The old Garton Toy Factory Riverside plant, located at 830 North Water Street, Sheboygan, has been converted to luxury apartments. The apartment website contains this history: “The Garton Toy Company, founded in Sheboygan in 1879, is remembered for the production of the pedal car along with sleds, tricycles, coaster wagons, croquet sets and toy cradles. Of all the toy pedal cars produced, they are best known for the creation of the ‘Kidillac’ and the ‘Hot Rod.’ The company’s production reached a broad market throughout the country through national catalog sales and distribution centers….During the 1960s, Garton Toy Company introduced several new toy products including the Casey Jones Locomotive, Air Force Jeeps, Tin-Lizzies, Spin-A-Roos, a surrey, a camper and sedans to the toy market. To become more efficient and to modernize, they decided to build a new plant and relocate four miles north of Sheboygan.”
Although some homemade and commercially produced pedal cars date from the turn of the 20th century, the pedal car’s Golden Age was the late 1940s through the mid-1960s. A partial list of manufacturers includes AMF, Garton, Murray, and Steelcraft. The arrival of Marx Big Wheel tricycle in the early1970s marked the death knell for the steel-bodied pedal car. Garton was one of the victims, ceasing operations in 1974.
The 1990s through 2005 were the Golden Age of pedal car collecting. Individuals assembled collections numbering in the hundreds. Several pedal cars broke the $2,000 barrier; a 1960 Giordani Racer sold for $4,000 and a 1942 Shark Attack Plane brought $2,100, for example.
Pedal car collectors mimic their antique and classic car collector cousins. They want their pedal cars to appear assembly-line new. A search of the internet reveals several firms specializing in restoration. Restoration costs in the middle to high hundreds. In many cases, little to nothing is left of the initial factory production.
My recommendation is that you sell you Casey Jones locomotive for parts. The restoration cost will exceed its final secondary market value. My research revealed several partially restored examples for sale around $300. I did find a fully restored example priced at just over $1,000 but feel this seller is unduly optimistic.
QUESTION: I have a copy of Elvis Presley’s Moody Blue album and the Memphis newspaper announcing his death in August 1977. What is their value?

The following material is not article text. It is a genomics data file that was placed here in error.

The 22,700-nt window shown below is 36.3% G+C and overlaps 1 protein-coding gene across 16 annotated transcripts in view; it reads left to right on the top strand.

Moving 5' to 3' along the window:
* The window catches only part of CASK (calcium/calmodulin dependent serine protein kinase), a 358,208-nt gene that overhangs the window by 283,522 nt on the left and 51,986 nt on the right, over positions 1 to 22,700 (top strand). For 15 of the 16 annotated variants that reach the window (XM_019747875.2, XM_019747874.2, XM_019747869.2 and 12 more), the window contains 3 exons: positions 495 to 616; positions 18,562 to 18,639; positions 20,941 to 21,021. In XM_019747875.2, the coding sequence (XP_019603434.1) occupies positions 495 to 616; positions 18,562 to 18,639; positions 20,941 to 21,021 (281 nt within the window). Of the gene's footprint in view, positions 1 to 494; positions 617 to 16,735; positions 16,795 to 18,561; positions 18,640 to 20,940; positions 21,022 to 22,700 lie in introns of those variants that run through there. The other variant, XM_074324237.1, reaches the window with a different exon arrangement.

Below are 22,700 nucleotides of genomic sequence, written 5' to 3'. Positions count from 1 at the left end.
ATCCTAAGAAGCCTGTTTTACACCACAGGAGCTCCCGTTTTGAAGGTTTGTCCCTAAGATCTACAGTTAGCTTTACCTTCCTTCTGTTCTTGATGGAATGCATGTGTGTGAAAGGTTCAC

– V., Sedalia, Mo.
ANSWER: Moody Blue was Elvis’s final studio album. The album contained a combination of Graceland studio recordings and songs from Elvis’s April 24 and 26, 1977 concerts at Ann Arbor, Mich.. RCA released “Moody Blue” in December 1976 as a single. It became a hit prior to the album’s release. “She Thinks I Still Care Way Down,” one of the songs on the album became a hit after Elvis’s death. RCA pressed the album on blue vinyl.
The website MusicTrack is a great source for comparing asking prices from dealers around the world for CD and vinyl albums. Listings for sellers of the Moody Blue album came from Australia, Brazil, Canada, Germany, Greece, the Netherlands and the United Kingdom, as well as the United States. Prices asked ranged from $8 to $15. A few listings were higher; but, having the ability to compare, who would pay them?
Examples of the Wednesday, Aug. 17, 1977, editions of the two Memphis papers—the Memphis Press Scimitar and The Commercial Appeal—announcing the death of Elvis are a glut on the market. One might think no subscriber threw out the paper and collectors flocked to Memphis to strip the newsstands clean. Most websites featuring answers to this question suggest a value between $5 and $15.
What I love about eBay’s Buy-It-Now sellers is the eternal optimism by some that a fool is born every minute. I found one dealer asking $14.95 for a copy of the Memphis Press-Scimitar, while others posted prices in the low hundreds.
QUESTION: I have a bottle of JJ&S / Liqueur / Dublin Whiskey.” The bottle still is sealed although some whiskey has been lost through evaporation. What is its value?
– J. McH., Reading, Pa., via e-mail
ANSWER: The JJ&S identifies whiskey made by John Jameson & Son. Your bottle dates from the 1950s or 1960s and was bottled for import.
As often happens, there is bad news and good news. First, there is no revenue stamp. Hence, it was not sold initially in America. If it was, the seller was running liquor across the border without paying the duty. Second, the bottle has not been opened. It is illegal in the 50 states to sell liquor without a license. Third, it is a blended whiskey, not as collectible as are single and double malt whiskeys.
This is enough bad news. It is time for the good. First, unlike wine, whiskey does not turn bad over time. You have the option of opening the bottle and downing its contents. Second, no one is going to arrest you for selling one bottle for decorative (cough, cough) purposes. The bottle’s primary value is as a conversation piece. Third, you might consider the first option because the decorative value of the bottle is less than $15. If you select this option, do so responsibly and share with friends.